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Body weight could affect brain function, study finds

Researchers say weight gain could increase consumers’ risk for certain diseases and mental health problems

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Photo (c) Henadzi Pechan - Getty Images
While recent studies have highlighted the physical health risks associated with obesity, a new study is exploring how obesity can affect consumers’ brain function. 

According to researchers, obesity can decrease blood flow to the brain and increase the risk of mental health problems or Alzehimer’s

“This study shows that being overweight or obese seriously impacts brain activity and increases the risk for Alzheimer’s disease as well as many other psychiatric and cognitive conditions,” said researcher Dr. Daniel G. Amen. 

The link between weight and the brain

To better understand how consumers’ weight could affect their brain function, the researchers analyzed brain scans from over 17,000 participants. In total, they looked at more than 35,000 images. 

The goal of the study was to measure participants’ overall brain function and blood flow throughout the brain and see if a link existed between those numbers and participants’ weight.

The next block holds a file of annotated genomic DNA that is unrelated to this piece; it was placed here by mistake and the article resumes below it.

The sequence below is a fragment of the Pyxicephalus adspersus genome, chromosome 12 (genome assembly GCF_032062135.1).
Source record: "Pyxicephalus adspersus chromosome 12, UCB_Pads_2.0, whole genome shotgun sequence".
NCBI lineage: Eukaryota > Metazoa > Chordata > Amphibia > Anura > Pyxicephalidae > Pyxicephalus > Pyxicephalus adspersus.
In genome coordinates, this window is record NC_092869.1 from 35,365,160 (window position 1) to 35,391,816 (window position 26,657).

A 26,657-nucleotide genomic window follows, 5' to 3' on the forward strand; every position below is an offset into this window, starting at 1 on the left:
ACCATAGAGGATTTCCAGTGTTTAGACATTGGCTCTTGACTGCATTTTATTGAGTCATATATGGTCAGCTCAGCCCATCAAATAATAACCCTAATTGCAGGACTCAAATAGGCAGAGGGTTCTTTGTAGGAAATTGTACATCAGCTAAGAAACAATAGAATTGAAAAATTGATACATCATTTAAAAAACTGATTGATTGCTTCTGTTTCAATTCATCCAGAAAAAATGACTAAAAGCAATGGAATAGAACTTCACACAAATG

The researchers explained that poor blood flow to specific regions of the brain increases consumers’ risk of developing Alzheimer’s, regardless of body weight. This study highlighted the fact that both decreased blood flow to the brain and obesity only increased the risk of developing Alzheimer’s. 

This finding was true for both older and younger participants. Though many consumers associate Alzheimer’s with old age, the researchers found that excess body weight affects overall brain function in consumers of all ages; those risks are simply elevated as consumers get older. 

Similarly, that lack of proper blood flow to the brain can increase the likelihood of mental health issues. The researchers found that addiction, depression, bipolar disorder, and several other serious conditions are more likely when the brain isn’t functioning optimally. 

Because of how prevalent obesity, mental health concerns, and Alzheimer’s disease are for consumers, the researchers hope that these findings inspire more widespread efforts that promote healthier habits. With the right interventions, consumers can live longer and healthier lives. 

“One of the most important lessons we have learned through 30 years of performing functional brain imaging studies is that brains can be improved when you put them in a healing environment by adopting brain-healthy habits, such as a healthy calorie-smart diet and regular exercise,” said Dr. Amen. 

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